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2. You Aren’t Ranking for the Right Keywords and Search Terms

Imagine an ecommerce business that sells phone cases. They have investing exorbitant amounts of money in SEO, and are delighted to rank organically on page one of Google for “iPhone cases”. They must be crushing it in sales, right?  Probably not.

Think about it: when you go car shopping, do you just want to “buy a car”? Size, model, color, design, and materials all play into how people make purchasing decisions.

I am a consumer just like everyone else, so here is a personal example: I was looking for an iPhone case, but I insisted it meet these requirements: be made from made all natural dark wood, have a slight lip along the screen’s edge, be low profile, have a reinforced edge with easy access to buttons, and come with great reviews.

I typed “iPhone cases” into Google, and visited a few sites that simply didn’t have what I was looking for. I even typed in “wood iPhone cases”, and though the results were better, nothing resonated. Finally, I typed in “handmade wood iPhone cases”, and I found the winner. And guess what: the search term “handmade wood iPhone cases” has low competition, is easier to rank for, and converts significantly higher that those keywords with crazy-high search volume.

Sure, ranking for broad keywords is important. But start with the low-hanging fruit; these keywords are more focused on the buyer’s actual needs, and convert significantly better. After all, would you rather rank for a keyword that gets 50,000 average monthly searches and get 100 sales from it, or rank for something that gets about 1200 monthly searches, and garners an average of 500 sales? Make sure your keywords and the content they empower are detailed, and speak to common buyer pains.

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3. Your Content is too Sales Focused

Naturally, we are tempted to talk about how we are the best at what we do and we want to give a million reasons why. Out fox the competition;  buyers don’t want to hear you toot your own horn. Rather, they want you to toot theirs. Go back to your buyer personas and determine what their main pain points are, and the what capacity they use your product in an attempt to triage their key pain points. In other words, do they use them for personal use, or for business? What  are the common pain points? Does seasonality play a role?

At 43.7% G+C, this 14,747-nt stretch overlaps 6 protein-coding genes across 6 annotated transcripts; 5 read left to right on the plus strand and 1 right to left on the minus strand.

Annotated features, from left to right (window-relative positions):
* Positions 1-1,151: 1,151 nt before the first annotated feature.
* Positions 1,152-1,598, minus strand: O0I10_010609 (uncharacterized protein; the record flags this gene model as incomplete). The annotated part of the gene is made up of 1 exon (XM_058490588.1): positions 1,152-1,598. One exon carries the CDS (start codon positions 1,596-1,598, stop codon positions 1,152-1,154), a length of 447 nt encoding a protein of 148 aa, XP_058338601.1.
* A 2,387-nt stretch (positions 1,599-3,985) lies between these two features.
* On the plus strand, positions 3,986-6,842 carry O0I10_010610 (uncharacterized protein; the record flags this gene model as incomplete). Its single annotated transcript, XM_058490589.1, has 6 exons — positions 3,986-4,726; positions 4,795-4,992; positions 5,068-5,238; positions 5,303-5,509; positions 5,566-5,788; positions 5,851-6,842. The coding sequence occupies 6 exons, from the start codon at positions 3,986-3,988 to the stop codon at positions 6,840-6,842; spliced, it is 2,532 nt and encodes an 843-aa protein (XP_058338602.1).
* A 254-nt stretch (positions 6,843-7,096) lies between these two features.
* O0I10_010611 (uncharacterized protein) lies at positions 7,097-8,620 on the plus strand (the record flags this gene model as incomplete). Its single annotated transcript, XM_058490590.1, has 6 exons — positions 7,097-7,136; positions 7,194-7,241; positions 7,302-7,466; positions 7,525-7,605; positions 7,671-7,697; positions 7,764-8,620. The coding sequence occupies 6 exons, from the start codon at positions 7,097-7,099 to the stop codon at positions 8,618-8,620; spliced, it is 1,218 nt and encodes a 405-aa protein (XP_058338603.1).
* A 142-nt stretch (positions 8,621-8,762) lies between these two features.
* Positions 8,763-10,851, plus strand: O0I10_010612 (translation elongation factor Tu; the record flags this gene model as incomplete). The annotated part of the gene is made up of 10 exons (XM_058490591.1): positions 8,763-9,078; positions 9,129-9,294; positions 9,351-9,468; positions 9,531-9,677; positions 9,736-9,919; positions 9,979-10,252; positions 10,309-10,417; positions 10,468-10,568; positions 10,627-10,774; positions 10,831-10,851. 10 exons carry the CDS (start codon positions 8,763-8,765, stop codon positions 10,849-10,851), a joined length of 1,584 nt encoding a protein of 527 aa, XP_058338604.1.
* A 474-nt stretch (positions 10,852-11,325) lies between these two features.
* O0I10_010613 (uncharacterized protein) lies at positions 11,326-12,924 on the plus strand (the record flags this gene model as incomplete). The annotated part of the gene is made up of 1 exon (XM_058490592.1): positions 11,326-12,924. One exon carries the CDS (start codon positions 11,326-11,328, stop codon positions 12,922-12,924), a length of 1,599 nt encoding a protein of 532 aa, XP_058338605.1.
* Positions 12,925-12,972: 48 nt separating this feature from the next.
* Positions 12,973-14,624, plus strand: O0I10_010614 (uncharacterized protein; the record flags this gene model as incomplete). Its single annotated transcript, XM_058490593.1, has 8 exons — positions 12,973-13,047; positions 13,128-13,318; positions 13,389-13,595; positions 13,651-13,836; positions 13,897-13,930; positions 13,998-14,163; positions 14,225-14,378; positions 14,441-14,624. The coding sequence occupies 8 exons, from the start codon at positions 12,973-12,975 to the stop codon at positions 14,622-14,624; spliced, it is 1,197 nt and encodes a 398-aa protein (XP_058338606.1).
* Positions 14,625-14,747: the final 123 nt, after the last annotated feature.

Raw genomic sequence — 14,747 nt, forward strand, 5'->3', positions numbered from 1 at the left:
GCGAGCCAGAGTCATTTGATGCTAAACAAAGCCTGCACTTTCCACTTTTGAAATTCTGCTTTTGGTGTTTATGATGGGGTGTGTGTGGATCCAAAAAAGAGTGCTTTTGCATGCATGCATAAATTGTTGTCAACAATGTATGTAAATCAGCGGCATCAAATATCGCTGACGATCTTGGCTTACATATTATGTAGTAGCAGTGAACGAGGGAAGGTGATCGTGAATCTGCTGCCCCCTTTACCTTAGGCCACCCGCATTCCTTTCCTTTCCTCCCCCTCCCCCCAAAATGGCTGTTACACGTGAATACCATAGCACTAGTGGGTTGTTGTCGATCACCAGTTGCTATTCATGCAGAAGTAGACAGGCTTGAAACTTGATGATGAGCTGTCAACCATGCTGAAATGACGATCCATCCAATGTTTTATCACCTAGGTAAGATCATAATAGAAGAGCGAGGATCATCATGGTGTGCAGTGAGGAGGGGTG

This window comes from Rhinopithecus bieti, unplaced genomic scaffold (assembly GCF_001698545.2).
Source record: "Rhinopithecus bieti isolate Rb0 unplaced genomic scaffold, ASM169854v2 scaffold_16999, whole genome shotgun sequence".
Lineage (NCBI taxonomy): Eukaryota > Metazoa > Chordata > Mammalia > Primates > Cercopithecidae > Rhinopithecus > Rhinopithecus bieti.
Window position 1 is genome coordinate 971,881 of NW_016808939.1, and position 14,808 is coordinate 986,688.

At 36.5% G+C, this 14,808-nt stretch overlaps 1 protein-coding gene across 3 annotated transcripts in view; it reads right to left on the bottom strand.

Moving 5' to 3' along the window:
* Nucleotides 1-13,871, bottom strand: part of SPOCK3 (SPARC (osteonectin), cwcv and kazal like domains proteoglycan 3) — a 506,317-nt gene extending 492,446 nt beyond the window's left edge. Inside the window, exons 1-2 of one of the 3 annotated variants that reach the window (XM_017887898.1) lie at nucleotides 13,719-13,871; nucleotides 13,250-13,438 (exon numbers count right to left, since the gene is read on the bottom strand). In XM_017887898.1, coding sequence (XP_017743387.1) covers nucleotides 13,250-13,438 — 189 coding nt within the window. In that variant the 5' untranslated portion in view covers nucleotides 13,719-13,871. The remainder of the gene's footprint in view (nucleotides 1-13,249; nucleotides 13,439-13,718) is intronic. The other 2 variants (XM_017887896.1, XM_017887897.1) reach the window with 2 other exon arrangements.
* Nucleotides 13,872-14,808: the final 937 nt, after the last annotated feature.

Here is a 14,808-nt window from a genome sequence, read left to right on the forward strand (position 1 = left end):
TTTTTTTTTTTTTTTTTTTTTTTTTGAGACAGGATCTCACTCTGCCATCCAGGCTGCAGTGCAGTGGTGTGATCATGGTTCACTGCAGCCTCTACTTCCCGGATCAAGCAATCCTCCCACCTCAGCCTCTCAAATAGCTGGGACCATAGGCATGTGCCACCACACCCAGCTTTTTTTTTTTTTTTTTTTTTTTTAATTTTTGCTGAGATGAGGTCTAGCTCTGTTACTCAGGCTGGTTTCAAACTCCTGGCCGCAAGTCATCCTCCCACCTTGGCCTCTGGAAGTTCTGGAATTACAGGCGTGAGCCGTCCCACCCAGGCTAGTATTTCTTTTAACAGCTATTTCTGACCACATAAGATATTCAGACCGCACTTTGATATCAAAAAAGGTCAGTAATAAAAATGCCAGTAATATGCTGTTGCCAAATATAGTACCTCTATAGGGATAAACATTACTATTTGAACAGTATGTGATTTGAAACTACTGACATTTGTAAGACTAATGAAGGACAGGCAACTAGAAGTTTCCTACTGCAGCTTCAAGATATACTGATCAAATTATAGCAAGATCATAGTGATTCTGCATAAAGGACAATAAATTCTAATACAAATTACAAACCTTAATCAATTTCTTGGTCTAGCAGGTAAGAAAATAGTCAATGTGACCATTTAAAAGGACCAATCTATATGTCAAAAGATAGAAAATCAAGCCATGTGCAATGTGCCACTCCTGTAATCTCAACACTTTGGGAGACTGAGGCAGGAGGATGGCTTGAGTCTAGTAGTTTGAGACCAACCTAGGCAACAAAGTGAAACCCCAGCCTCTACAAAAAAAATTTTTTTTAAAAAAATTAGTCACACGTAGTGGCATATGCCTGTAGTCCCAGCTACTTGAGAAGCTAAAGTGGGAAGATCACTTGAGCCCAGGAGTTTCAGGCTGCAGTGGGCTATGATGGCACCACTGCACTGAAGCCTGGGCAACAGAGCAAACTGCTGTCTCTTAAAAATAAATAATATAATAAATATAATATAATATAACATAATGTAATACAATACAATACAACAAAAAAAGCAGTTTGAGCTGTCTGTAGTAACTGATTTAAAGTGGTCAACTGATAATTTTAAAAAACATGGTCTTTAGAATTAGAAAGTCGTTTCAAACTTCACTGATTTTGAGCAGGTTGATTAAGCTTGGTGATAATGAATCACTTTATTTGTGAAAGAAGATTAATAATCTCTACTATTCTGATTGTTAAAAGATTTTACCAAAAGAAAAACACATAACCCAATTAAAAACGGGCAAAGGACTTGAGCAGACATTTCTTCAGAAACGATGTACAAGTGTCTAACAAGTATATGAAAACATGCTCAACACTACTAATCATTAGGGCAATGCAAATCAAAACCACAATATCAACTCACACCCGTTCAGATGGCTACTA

Direct you content specifically to the various niche buyer groups, as well as the broad audience members while giving context that will drown them through the top of funnel nurturing processed,

Remember, people buy from companies that put an emphasis on their needs while presenting products in a way that clearly come across as the ultimate solution to buyer pains. Talk a lot less about yourself, and instead about your clients. Speak to their hurt, and show buyers how your products offer the best solutions to help them grow.

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About
Jen Saunders is the Director of SEO for WEBITMD bringing more than 15 years of search marketing experience. She spent 13 years in Europe earning her PhD while looking at lots of old neat stuff. Jen enjoys simple things, like trees, sunrises, and the delicate lull of a 16th century harpsichord. Jen enjoys meditating and studies Buddhism. She is a certified master scuba diver, dolls make her nervous, and she enjoys craft beer. Jen has two cats, Chairman Thaddeus Whiskers and Lord Joffrey Gaius Pitty-Paws. They are her heirs.